A numerical and experimental study was carried out to investigate matrix-fracture transfer in fractured porous media. Film type heat flux sensors were installed in four different synthetically fractured core plugs to measure the temperature and heat flux in fracture during cold water injection. Experimental values of heat flux were used to calculate convective heat transfer coefficient. Fracture temperatures were used to calibrate numerical model developed using CMG-STARS simulator to evaluate contributing matrix thermal properties. The results show that the temperature decrease in fracture is lower when rock matrix has higher thermal properties. The variations in heat flux and temperature difference along matrix-fracture interface with respect to time necessitates the use of variable convective heat transfer coefficients for accurate analysis of matrix-fracture heat transfer.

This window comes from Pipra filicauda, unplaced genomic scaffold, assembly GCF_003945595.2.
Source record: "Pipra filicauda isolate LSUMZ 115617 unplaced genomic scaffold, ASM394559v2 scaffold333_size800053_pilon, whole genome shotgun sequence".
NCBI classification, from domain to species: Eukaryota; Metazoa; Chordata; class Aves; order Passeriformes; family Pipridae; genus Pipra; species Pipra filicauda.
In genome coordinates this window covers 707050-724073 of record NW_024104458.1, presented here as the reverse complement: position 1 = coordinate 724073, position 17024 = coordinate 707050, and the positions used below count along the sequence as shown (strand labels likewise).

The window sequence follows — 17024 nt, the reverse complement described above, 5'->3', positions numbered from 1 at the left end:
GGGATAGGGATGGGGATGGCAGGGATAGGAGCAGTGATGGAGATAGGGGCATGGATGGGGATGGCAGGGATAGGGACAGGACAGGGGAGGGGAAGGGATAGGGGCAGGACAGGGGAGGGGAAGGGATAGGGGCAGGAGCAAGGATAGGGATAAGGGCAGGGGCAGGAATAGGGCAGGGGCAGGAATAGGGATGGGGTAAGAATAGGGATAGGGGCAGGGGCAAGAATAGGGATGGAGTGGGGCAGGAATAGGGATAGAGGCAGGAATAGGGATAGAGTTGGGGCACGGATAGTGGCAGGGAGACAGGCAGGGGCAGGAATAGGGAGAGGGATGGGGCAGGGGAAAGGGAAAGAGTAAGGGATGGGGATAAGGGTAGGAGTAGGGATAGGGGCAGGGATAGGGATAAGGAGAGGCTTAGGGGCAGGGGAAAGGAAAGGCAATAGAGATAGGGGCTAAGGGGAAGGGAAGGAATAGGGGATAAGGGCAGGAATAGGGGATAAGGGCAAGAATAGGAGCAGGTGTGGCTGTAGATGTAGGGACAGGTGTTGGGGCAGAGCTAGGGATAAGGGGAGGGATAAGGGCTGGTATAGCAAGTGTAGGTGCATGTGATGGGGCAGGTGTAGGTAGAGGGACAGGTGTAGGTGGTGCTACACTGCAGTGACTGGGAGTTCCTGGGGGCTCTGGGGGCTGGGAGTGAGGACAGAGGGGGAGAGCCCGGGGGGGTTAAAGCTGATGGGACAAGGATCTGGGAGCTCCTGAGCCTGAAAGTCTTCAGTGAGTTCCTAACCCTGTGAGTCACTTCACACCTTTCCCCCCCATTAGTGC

Moreover, results of tracer experiments where Rhodamine B solution was injected at a flow rate of 1 cc/min and outer temperature of 70 °C was used to determine
dispersion coefficients using aforementioned numerical model. Sensitivity analysis of the numerical model indicated that thermal properties of matrix are effective in matrix-fracture mass transfer similar to injection rate. To illustrate, the solute penetration is higher in core plugs with larger matrix thermal properties that provide larger temperature gradient over matrix-fracture interface. This can be explained by the Soret effect that is kind of coupled heat and mass transfer at non-isothermal conditions.

Keywords: Fractured porous media, Matrix-fracture transfers, Convective heat transfer coefficient, Numerical simulation of tracer testing, Coupled heat and mass transfers